The most challenging part of being a parent for me was to sit through all the movies. My little boys loved watching Barney, that horrid purple dinosaur – over and over and over and over. EEEEEK! But the real horrors were from my sweet daughter as she went into her teens. She went through a phase of watching one horror movie after another – Scream, Scream 2, Scream 3 and I’m sure I would have had to sit through Scream 12 if they made one. Thankfully, they didn’t.
This horror movie phase coincided with middle school which might say something about middle school but that is a subject for another blog. Why did I let her watch these silly movies? I have a theory about this. From the time of prehistoric man, there have probably been kids who are drawn to that dark forest, the big cave, the tall stranger. It is that curiosity we humans have. And for the most part, curiosity has been a good thing. Civilization wouldn’t have evolved if those first humans hadn’t stopped in the middle of chasing after food and thought, “There must be a better way to eat!” If it weren’t for that human who thought, “I wonder what that tastes like?” when he saw his herd of goats jumping around after eating berries, we wouldn’t have coffee.
But for a lot of animals curiosity is deadly. Imagine a herd of deer running away from the lion. And imagine one deer, we’ll call him George, who has an iota of curiosity, enough to stop running and wonder if the lion is really that bad. Well, George is not likely to live long enough to pass on that curiosity to his offspring. In fact, most of George’s friends didn’t think – much less be curious – about anything. Thinking would take valuable time away from running. So for most animals, curiosity was definitely not an advantage for survival.
But back to our caveman. Although one goat herder stumbled upon coffee because he was curious enough to try the berries, his fellow herder who tried to befriend a neighboring tribe was chopped up into little bits. After several members of the group suffered a similar fate (by the way, this is why your husband refuses to ask for directions), these humans realized the dangers of curiosity. To counter this tendency that especially young humans exhibit, the elders devised – stories. Remember that story of Red Riding Hood? Well, our modern version is a watered down version of the one these prehistoric parents told their kids.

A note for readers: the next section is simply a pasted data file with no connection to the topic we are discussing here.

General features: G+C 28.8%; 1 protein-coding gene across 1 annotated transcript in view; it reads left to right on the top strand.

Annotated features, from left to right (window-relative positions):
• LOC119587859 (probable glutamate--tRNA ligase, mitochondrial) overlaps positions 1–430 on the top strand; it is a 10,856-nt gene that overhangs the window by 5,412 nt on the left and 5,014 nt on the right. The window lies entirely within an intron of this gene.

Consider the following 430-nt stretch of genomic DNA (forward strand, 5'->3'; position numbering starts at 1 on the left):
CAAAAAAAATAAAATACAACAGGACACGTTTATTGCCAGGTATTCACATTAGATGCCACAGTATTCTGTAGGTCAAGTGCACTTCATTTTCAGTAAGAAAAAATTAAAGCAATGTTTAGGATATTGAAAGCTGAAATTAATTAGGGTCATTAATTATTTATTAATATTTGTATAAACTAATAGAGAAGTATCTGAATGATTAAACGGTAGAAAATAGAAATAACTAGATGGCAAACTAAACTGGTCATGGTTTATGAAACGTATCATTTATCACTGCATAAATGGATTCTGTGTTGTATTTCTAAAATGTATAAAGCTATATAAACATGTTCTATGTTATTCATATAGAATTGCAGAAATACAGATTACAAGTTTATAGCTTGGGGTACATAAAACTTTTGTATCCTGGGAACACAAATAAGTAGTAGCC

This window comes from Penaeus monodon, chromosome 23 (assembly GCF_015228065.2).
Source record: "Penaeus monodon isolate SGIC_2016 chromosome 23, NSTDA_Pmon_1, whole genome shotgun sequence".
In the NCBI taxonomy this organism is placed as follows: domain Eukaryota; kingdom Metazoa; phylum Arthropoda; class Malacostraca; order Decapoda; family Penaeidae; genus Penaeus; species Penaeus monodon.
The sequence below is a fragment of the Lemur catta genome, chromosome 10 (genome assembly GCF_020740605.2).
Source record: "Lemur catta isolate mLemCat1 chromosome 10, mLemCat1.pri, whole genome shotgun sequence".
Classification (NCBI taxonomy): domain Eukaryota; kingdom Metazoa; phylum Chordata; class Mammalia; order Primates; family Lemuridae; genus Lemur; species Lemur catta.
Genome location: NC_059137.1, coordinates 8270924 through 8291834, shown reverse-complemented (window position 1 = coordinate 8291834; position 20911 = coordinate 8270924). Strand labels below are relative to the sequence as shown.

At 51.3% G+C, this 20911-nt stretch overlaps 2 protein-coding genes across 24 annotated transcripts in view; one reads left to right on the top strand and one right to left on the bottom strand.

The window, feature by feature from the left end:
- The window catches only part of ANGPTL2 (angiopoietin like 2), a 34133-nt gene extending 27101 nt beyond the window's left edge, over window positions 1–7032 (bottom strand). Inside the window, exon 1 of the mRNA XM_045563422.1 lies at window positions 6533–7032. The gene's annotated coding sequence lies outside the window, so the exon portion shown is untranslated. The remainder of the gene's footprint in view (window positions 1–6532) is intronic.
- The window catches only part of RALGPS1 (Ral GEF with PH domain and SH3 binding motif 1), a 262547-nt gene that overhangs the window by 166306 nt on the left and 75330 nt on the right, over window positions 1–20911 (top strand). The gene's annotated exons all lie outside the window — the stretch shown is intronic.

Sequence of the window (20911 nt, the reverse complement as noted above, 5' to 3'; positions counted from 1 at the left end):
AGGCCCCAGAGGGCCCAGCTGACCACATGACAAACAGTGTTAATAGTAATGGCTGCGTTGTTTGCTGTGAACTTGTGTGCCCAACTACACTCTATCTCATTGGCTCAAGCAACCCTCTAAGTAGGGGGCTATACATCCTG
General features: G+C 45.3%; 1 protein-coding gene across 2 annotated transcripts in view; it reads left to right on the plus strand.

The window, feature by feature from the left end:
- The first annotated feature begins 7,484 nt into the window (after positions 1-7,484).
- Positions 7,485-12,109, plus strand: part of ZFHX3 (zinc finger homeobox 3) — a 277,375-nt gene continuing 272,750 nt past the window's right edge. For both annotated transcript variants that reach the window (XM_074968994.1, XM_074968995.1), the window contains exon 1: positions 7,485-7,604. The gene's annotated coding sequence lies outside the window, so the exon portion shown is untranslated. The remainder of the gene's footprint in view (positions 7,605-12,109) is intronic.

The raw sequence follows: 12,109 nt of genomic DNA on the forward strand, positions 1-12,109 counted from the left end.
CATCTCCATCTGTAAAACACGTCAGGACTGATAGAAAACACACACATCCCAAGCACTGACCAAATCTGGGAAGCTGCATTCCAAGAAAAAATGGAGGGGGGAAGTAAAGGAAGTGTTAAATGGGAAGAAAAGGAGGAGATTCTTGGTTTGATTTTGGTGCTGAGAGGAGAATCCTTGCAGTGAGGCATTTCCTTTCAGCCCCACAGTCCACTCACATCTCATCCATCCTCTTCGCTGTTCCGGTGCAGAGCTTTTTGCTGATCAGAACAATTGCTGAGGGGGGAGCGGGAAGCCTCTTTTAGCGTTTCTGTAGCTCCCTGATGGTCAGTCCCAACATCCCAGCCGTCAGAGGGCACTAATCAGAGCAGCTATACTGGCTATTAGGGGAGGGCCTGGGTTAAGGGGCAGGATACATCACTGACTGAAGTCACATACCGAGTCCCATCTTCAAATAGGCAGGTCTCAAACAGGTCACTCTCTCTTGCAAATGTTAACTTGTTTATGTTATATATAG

Grandma getting eaten by the wolf meant a wild animal tearing a loved one limb by limb. And that Red Riding Hood might have been the bloody remnants of what happened after the little girl encountered that wolf who tore off her head. That lovely Disney version of Sleeping Beauty came from a different story altogether. In the original story, written by Giambattista Basile in 1636, Sleeping Beauty gets more than a kiss from her Prince Charming. Instead, she gets raped and subsequently gives birth to twins. See what I mean? Our horror movies probably pale next to the stories they told kids around the fire in the dark, cold night.
So those scary movies about a babysitter trapped in a house with a psychopath are not too far from those original stories our ancestors devised. And there is a memory of those old stories in our brains. In fact, the smarter we are – the scarier the stories. Now we’ve got those stories of Hal taking over the spaceship and Matrix where we humans are turned into living batteries. But we also identify with the hero or heroine in these stories. Through them, we can experience the horror, the pain and fright. How many times have I said, “Don’t open that doooooor!!” But we also have a chance to overcome that fear, to emerge stronger and wiser.
My teen daughter was standing at the edge of the dark forest, full of curiosity and trying to arm herself with fear. Thankfully, I don’t have to sit through these movies with my kids anymore but now more than ever, I pay attention to stories. Stories – funny stories, moving stories, scary stories are how we try to make sense of this world. We listen to stories to learn how to outrun those wolves, to escape the psychopaths and conquer our fears.